Advanced Thermal Treatment of Carbide Material

While the science of cryogenic processing is still evolving, it is science and not science fiction. Unfortunately, some who promote cryogenic processing don't have a fundamental grasp of metallurgy and the science of working with steel. This has caused some confusion in the marketplace. There has, however, been substantial work describing the benefits of cryogenic processing, and some of that work is summarized in the ASM Handbook Volume 4 Heat Treating.

Several changes in the microstructure of the carbide seem to be the causative factor in improvement of carbide durability as a result of advanced thermal treatment. These changes are the principle reasons for the dramatic improvement in wear resistance:

Some research has been done directly relating to carbide changes at cryogenic temperatures.

"Tungsten carbide with cobalt binders will extend in life by as much as 1,000 % when treated properly with [computer controlled] cryogenics. Tungsten carbide stress relieves and also refines its grain structure even though it is micro-grained already."

(R.F. Baron, Professor Emeritus Louisiana Polytech, conveying information from a university study done in Arizona, by phone 3/27/2003)

Also, the Arizona State study conducted by Laurel Hunt, used deep treated C-2 de-burring tools on INCONEL alloy 718, achieving a 400% improvement based on weight, after five cuts of .003 in. (.007 cm) on this alloy. This deep cryogenic treatment of an 8% cobalt end mill has made dramatic improvements in two important ways. The number of milling cuts was increased from three before deep cryogenic processing, to 78 cuts after processing (26 times the wear life). Re-sharpening the end mills after deep cryogenic treatment required only 1/3 the amount of stock removal to restore the tool geometry.

While physics still seeks to document the fundamental effects of cryogenic treatment on carbides, some of the most startling proof is already realized in direct applications of carbide-tipped tools. Areas of benefits include:

"Inserts, routers, roughers, endmills and other tool configurations are all very cost effective … Carbide tipped concrete saws and asphalt profilers can see a gain of 100% in life as well as continuous miner bits, Tungsten carbide impregnated crusher cones and long wall bits used in mining."

(Ibid)

"… bandsaw blades […] used to cut 4133 steel. Before tempering, each blade cut about 625 pieces. After treatment, blades were averaging 1,500 to 1,600 pieces. "We were using 36 blades a month, and we cut it down to 14 to 16 blades a month, maintaining the same productivity,"[…]

"Drill inserts improved to 210 pieces off each insert, from 131, after cryogenic tempering. The biggest improvement was seen with cutting inserts. Prior to tempering, cutting inserts were averaging 720 pieces per cutter. After tempering, the life increased fivefold, to 3,500 to 4,000 pieces per cutter, […] now tempering thread mills, used to produce threads on cylinders, although it is too early to quantify results."

(John DeGaspari, Associate Editor, “The Big Chill”, Mechanical Engineering)

Rockwell, a major aircraft manufacturer, using C-2 carbide inserts to mill epoxy graphite, doubles their output after deep cryogenic treatment of the inserts. In a second test, a 400% improvement was achieved upon milling 4340 stainless steel with a cryogenic-treated tool.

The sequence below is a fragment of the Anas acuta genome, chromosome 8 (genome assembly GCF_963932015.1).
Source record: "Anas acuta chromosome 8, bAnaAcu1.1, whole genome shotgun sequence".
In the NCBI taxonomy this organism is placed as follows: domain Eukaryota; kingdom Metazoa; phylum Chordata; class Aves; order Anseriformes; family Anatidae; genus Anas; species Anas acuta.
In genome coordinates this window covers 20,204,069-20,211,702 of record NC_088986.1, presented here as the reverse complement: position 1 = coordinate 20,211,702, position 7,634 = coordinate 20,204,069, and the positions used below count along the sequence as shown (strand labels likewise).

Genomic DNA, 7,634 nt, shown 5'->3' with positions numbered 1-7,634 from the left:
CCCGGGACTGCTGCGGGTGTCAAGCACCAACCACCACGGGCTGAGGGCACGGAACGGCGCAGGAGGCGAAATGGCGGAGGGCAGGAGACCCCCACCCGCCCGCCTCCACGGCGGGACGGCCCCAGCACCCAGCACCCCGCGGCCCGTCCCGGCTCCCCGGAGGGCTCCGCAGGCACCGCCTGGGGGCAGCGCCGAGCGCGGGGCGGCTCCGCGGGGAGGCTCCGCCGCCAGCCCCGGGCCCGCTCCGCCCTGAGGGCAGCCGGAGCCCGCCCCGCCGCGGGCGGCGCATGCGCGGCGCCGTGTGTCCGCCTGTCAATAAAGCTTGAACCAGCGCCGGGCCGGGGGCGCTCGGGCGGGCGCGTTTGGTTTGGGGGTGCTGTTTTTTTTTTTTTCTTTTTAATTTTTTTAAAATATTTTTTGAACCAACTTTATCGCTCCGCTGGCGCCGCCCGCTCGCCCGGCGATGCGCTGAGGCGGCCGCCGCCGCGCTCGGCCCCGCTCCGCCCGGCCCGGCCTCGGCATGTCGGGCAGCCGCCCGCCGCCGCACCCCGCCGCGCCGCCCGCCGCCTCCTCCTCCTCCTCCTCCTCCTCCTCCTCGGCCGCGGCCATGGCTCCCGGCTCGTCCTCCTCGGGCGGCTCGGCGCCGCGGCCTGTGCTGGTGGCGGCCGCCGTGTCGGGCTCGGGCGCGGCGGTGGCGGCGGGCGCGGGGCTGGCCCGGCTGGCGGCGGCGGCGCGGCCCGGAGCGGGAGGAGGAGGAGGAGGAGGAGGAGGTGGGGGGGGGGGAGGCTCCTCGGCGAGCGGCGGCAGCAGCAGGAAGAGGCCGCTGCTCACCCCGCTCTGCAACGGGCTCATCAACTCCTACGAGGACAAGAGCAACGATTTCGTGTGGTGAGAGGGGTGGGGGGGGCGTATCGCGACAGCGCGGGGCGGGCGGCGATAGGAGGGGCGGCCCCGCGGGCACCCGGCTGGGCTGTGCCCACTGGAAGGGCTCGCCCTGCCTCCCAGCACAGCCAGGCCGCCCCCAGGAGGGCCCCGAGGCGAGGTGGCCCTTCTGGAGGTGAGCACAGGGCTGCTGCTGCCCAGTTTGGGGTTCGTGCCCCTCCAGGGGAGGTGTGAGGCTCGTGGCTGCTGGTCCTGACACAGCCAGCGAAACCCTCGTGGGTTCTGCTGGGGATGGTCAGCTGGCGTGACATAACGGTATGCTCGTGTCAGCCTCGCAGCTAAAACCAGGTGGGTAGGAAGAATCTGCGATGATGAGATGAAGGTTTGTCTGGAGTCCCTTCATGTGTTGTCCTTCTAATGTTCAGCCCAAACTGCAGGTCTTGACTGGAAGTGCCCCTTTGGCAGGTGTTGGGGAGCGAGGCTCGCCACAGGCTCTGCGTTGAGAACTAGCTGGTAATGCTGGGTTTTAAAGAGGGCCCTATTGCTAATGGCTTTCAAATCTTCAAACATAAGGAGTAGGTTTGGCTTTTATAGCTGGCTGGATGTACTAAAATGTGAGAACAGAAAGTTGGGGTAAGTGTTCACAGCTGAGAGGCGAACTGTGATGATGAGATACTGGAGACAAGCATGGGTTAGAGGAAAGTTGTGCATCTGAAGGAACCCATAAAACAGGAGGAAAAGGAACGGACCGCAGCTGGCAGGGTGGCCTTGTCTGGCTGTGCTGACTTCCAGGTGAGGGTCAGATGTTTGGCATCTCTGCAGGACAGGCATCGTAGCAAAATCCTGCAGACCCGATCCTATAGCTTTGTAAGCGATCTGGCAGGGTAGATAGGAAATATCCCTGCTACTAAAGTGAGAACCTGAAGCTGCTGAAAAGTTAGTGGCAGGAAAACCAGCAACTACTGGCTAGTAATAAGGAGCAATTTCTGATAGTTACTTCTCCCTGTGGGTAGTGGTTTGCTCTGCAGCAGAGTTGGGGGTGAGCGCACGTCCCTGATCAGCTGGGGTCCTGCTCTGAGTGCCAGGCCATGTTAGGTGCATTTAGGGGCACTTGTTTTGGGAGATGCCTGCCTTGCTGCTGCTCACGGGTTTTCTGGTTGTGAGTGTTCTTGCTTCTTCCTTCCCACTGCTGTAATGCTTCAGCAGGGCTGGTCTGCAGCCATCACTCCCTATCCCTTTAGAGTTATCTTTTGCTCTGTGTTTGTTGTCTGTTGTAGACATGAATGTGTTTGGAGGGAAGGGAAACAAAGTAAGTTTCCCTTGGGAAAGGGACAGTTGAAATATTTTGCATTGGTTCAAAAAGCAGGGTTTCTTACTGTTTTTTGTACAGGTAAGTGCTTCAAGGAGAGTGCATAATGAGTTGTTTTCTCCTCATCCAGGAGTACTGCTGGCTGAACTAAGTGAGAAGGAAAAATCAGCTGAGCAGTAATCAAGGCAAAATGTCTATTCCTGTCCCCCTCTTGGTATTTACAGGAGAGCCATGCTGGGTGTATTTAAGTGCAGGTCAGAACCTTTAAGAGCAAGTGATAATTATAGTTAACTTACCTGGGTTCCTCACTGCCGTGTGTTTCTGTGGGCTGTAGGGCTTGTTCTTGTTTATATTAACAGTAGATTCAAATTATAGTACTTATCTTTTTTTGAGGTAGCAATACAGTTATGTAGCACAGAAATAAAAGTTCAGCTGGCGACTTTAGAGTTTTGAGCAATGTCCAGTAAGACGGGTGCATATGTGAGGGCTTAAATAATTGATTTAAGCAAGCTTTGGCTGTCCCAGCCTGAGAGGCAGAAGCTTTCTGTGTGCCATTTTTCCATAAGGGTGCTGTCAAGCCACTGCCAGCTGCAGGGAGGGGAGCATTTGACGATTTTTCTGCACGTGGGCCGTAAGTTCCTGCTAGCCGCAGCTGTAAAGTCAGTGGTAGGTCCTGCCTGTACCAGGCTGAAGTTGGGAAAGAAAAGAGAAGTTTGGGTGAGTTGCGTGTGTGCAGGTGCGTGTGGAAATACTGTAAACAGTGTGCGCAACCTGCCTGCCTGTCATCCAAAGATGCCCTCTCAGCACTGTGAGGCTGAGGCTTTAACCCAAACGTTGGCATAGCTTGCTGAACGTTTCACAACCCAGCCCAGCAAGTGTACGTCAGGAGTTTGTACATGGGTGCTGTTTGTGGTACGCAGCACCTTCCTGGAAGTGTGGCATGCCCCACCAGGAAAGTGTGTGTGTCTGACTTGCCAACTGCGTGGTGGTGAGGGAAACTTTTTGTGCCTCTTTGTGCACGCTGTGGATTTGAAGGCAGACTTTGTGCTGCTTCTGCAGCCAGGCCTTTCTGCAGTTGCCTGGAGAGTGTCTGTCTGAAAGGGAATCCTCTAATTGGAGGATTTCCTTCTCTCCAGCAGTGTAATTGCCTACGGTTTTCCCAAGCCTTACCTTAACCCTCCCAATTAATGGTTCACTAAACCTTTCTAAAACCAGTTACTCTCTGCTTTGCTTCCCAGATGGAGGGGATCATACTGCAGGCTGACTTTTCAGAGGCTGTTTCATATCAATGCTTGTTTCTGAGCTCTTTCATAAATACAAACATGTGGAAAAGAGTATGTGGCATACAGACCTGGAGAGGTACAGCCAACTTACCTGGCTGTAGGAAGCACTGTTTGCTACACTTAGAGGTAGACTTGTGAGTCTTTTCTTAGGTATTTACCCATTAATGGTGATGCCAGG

While cryogenics shows some promise in improving the metallurgical properties of carbide material, it is only a small part of the equation. Drastic improvements are only realized when complete thermal processing is combined with accurate computer control. Thermal processing of carbides is already showing dramatic, real-world benefits.

In current testing using local drilling companies, a 7-inch drag bit with the expected lifespan of 800 feet of bore depth drilled through just over 4,000 feet. Four hundred of those feet were through chirt, a material that should have destroyed the bit. Also, the bit did not have to be sharpened as often as normally experienced by this driller. Conservatively, that is a 400% usable lifespan improvement in the bit, effected through advanced thermal processing. Not to mention that 10% of the lifespan improvement was in an environment that would have been fatal to the tool otherwise.

Thermal Processing of Carbides Bonded to Metallic Substrates

Due to the high temperatures involved in bonding carbide materials to metallic substrates, it is recommended that thermal processing only occur after such bonding.

Bonding temperatures normally associated with bonding carbide cutting surfaces to steel or other metallic substrates typically exceed 1000ºF. This is well above the critical temperature of most metals and alloys. This bonding process creates stresses at the bonding event layer in both the materials. These stresses essentially are created at the time of bonding, so must be relieved after the bonding process in order to provide the maximum strength and durability potential.

Thermal processing of the individual parts before the bonding process imparts the benefits of the processing to those parts, but not to the material at the bonding layer. This material must also be treated thermally, or it becomes a “weakest link” point of failure for the entire tool.

Mounting, real-world evidence shows vast improvements in the performance of carbide materials derived from computer controlled advanced thermal processing. Metal Science Services stands by to assist you with all your heat treatment needs.